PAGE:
Bryan Singer's Big Budget H+ Digital Series Spikes Views With Help From YouTube
YouTube has a vested interest in seeing its original "channels" succeed. One way to do that is to give them some healthy home page promotion, which is what happened for H+ Digital Series, a big-budget web production from "X-Men" director Bryan Singer.
H+ Digital Series had the biggest increase in views on Ad Age 's YouTube Original Channel Tracker last week, having grown by 262% over the week prior to land at No. 21. Four of the channels' episodes were spotlighted on the YouTube home page on August 27. Since then, all four of the videos have at least doubled their views. The first episode, for example, had 260,935 views on August 27 and has 566,732 views today.
Prior to the home-page spotlight, the series had garnered extensive media attention in the middle of August with most publications calling it a new blueprint for a digital series. All that press, however, could not drive eyeballs with the same impact as the home-page spotlight.
Premiering at the beginning of August, H+ is set in a future world where people have a computer implanted in their brain, called H+, which allows their mind to connect to the internet around the clock. The story begins as a mysterious virus attacks the computers and kills one-third of the population.
Produced by Bryan Singer -- director of "X-Men" and "The Usual Suspects" -- the series stands out amongst the other YouTube Original channels for its super slick cinematic production style and for the fact that it is drama, whereas most YouTube series tend to be comedies.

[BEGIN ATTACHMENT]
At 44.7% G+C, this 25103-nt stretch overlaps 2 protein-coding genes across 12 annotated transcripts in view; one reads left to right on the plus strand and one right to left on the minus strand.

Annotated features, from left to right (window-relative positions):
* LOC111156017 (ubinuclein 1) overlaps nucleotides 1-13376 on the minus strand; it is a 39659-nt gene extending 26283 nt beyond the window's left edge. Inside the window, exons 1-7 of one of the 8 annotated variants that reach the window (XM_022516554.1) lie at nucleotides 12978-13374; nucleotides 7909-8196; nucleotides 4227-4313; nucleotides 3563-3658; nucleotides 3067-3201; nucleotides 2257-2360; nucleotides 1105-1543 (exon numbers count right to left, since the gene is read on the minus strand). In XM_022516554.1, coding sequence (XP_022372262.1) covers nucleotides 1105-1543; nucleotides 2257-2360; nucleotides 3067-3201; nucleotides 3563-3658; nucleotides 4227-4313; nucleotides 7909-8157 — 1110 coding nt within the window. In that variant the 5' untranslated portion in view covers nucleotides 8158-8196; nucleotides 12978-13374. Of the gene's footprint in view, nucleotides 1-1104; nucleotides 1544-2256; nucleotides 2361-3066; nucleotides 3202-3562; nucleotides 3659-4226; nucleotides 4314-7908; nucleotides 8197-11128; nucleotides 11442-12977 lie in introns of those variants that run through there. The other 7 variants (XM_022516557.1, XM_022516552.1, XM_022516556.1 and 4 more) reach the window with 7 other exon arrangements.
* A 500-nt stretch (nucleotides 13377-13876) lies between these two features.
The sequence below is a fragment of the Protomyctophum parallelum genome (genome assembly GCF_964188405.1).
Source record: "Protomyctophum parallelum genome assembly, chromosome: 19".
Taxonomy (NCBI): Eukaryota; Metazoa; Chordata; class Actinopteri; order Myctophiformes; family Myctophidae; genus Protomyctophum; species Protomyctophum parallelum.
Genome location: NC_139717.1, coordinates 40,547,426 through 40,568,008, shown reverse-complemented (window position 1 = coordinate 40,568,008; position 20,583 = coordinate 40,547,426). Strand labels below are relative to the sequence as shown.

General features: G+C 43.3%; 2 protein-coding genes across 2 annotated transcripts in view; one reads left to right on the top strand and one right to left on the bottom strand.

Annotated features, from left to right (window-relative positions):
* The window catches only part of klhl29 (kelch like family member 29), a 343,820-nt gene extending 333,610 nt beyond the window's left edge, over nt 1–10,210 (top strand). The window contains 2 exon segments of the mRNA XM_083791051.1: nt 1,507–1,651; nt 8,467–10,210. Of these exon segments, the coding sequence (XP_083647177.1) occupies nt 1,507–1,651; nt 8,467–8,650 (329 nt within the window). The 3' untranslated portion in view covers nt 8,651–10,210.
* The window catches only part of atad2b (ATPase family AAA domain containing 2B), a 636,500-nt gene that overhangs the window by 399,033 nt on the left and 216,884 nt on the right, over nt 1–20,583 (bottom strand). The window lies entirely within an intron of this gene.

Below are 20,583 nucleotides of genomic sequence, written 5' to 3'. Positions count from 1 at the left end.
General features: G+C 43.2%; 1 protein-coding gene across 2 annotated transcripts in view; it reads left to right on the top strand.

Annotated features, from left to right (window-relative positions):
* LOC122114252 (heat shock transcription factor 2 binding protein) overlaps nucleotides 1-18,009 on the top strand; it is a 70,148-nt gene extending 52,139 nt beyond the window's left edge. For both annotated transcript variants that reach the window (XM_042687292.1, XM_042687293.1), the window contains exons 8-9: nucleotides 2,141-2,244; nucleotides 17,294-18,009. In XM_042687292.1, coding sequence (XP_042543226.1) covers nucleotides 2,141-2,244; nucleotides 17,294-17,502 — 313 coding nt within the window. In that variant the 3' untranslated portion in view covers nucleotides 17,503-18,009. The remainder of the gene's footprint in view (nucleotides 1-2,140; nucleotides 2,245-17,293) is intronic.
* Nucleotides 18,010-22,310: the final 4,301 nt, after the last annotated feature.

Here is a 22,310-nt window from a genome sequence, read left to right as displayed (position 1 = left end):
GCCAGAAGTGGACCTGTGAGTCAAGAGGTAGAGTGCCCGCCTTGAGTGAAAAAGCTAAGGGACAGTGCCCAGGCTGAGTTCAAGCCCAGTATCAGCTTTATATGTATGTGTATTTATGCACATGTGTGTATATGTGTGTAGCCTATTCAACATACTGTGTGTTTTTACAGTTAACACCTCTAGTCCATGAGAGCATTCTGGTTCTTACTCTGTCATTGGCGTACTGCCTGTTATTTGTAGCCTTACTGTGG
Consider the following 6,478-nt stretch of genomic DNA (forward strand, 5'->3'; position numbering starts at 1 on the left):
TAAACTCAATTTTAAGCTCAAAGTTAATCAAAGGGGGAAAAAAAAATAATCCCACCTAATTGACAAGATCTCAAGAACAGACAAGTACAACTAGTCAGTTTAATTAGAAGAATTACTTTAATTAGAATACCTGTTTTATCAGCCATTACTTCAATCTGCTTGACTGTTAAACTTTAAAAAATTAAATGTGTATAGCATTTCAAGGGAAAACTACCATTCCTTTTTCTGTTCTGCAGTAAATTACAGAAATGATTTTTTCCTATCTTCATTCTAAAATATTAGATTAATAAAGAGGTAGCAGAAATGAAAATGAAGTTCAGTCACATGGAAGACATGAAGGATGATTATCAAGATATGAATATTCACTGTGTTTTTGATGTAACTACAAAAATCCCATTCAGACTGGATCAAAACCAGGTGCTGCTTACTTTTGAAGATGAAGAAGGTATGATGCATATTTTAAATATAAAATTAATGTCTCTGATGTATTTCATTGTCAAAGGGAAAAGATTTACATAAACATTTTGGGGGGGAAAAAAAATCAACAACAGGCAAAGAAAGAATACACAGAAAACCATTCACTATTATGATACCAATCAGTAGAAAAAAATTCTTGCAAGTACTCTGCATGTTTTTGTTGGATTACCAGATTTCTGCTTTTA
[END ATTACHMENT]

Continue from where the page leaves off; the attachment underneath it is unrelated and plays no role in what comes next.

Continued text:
It also boasts some recognizable Hollywood names such as Hannah Simone ("The New Girl") and Alexis Denisoff ("Buffy the Vampire Slayer"); director Stewart Hendler ("Sorority Row"); and writers John Cabrera ("Gilmore Girls") and Cosimo DeTommaso.
And unlike most YouTube productions, this series had a budget at just under $2 million (sizable for the web, miniscule for Hollywood) to cover the costs of creating this 255-minute series, action scenes, special effects and all.
Like all YouTube originals, the business model is sponsors and advertising, although the ability to release H+ in another form, such as a movie or two-part miniseries, is also possible. Bryan Singer told the AP that this flexibility "was necessary for any chance of making money."
YouTube gets first option to sell ads for the series until it recoups its investment. Right now the series is running with pre-rolls for, well, YouTube, which isn't a great sign.